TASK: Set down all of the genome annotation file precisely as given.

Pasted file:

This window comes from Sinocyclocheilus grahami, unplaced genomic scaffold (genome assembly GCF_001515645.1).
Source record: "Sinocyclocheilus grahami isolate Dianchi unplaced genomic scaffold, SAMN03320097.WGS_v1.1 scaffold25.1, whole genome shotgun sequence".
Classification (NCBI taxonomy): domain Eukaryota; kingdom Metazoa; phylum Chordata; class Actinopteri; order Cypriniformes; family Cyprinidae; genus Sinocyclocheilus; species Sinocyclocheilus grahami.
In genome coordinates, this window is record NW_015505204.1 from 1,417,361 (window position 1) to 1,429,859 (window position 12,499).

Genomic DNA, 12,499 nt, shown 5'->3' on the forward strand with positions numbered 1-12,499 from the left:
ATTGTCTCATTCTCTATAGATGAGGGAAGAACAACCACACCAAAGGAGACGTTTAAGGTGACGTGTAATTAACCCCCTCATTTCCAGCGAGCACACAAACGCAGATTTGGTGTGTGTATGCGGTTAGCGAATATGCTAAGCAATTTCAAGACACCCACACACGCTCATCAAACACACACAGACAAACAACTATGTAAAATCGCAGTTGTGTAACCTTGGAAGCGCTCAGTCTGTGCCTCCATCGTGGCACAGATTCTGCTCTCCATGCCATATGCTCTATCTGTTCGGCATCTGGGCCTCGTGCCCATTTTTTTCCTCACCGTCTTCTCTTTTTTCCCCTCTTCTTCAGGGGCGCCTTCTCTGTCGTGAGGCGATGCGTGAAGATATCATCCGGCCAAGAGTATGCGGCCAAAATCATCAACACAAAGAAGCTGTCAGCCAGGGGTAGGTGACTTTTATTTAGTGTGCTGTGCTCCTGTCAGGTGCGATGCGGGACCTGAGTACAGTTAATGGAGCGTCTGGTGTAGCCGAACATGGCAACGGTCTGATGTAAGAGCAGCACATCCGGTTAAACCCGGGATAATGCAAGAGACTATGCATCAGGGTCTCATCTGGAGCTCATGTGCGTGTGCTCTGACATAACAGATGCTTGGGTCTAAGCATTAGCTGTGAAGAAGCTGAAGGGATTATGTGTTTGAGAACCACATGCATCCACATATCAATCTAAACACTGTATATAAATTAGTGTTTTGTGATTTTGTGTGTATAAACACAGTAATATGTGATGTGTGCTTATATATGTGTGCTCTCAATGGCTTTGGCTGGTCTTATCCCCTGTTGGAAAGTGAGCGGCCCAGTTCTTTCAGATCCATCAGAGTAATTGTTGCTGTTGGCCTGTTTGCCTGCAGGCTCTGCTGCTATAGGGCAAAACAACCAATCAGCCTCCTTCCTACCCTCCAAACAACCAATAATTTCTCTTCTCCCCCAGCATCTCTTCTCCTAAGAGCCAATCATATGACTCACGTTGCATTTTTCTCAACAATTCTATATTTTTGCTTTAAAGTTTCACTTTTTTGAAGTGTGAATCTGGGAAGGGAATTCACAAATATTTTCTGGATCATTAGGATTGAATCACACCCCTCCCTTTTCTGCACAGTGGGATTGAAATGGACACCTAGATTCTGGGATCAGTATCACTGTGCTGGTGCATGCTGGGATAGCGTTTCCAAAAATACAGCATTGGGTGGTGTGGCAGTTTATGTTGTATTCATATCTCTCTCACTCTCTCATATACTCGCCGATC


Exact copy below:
This window comes from Sinocyclocheilus grahami, unplaced genomic scaffold (genome assembly GCF_001515645.1).
Source record: "Sinocyclocheilus grahami isolate Dianchi unplaced genomic scaffold, SAMN03320097.WGS_v1.1 scaffold25.1, whole genome shotgun sequence".
Classification (NCBI taxonomy): domain Eukaryota; kingdom Metazoa; phylum Chordata; class Actinopteri; order Cypriniformes; family Cyprinidae; genus Sinocyclocheilus; species Sinocyclocheilus grahami.
In genome coordinates, this window is record NW_015505204.1 from 1,417,361 (window position 1) to 1,429,859 (window position 12,499).

Genomic DNA, 12,499 nt, shown 5'->3' on the forward strand with positions numbered 1-12,499 from the left:
ATTGTCTCATTCTCTATAGATGAGGGAAGAACAACCACACCAAAGGAGACGTTTAAGGTGACGTGTAATTAACCCCCTCATTTCCAGCGAGCACACAAACGCAGATTTGGTGTGTGTATGCGGTTAGCGAATATGCTAAGCAATTTCAAGACACCCACACACGCTCATCAAACACACACAGACAAACAACTATGTAAAATCGCAGTTGTGTAACCTTGGAAGCGCTCAGTCTGTGCCTCCATCGTGGCACAGATTCTGCTCTCCATGCCATATGCTCTATCTGTTCGGCATCTGGGCCTCGTGCCCATTTTTTTCCTCACCGTCTTCTCTTTTTTCCCCTCTTCTTCAGGGGCGCCTTCTCTGTCGTGAGGCGATGCGTGAAGATATCATCCGGCCAAGAGTATGCGGCCAAAATCATCAACACAAAGAAGCTGTCAGCCAGGGGTAGGTGACTTTTATTTAGTGTGCTGTGCTCCTGTCAGGTGCGATGCGGGACCTGAGTACAGTTAATGGAGCGTCTGGTGTAGCCGAACATGGCAACGGTCTGATGTAAGAGCAGCACATCCGGTTAAACCCGGGATAATGCAAGAGACTATGCATCAGGGTCTCATCTGGAGCTCATGTGCGTGTGCTCTGACATAACAGATGCTTGGGTCTAAGCATTAGCTGTGAAGAAGCTGAAGGGATTATGTGTTTGAGAACCACATGCATCCACATATCAATCTAAACACTGTATATAAATTAGTGTTTTGTGATTTTGTGTGTATAAACACAGTAATATGTGATGTGTGCTTATATATGTGTGCTCTCAATGGCTTTGGCTGGTCTTATCCCCTGTTGGAAAGTGAGCGGCCCAGTTCTTTCAGATCCATCAGAGTAATTGTTGCTGTTGGCCTGTTTGCCTGCAGGCTCTGCTGCTATAGGGCAAAACAACCAATCAGCCTCCTTCCTACCCTCCAAACAACCAATAATTTCTCTTCTCCCCCAGCATCTCTTCTCCTAAGAGCCAATCATATGACTCACGTTGCATTTTTCTCAACAATTCTATATTTTTGCTTTAAAGTTTCACTTTTTTGAAGTGTGAATCTGGGAAGGGAATTCACAAATATTTTCTGGATCATTAGGATTGAATCACACCCCTCCCTTTTCTGCACAGTGGGATTGAAATGGACACCTAGATTCTGGGATCAGTATCACTGTGCTGGTGCATGCTGGGATAGCGTTTCCAAAAATACAGCATTGGGTGGTGTGGCAGTTTATGTTGTATTCATATCTCTCTCACTCTCTCATATACTCGCCGATC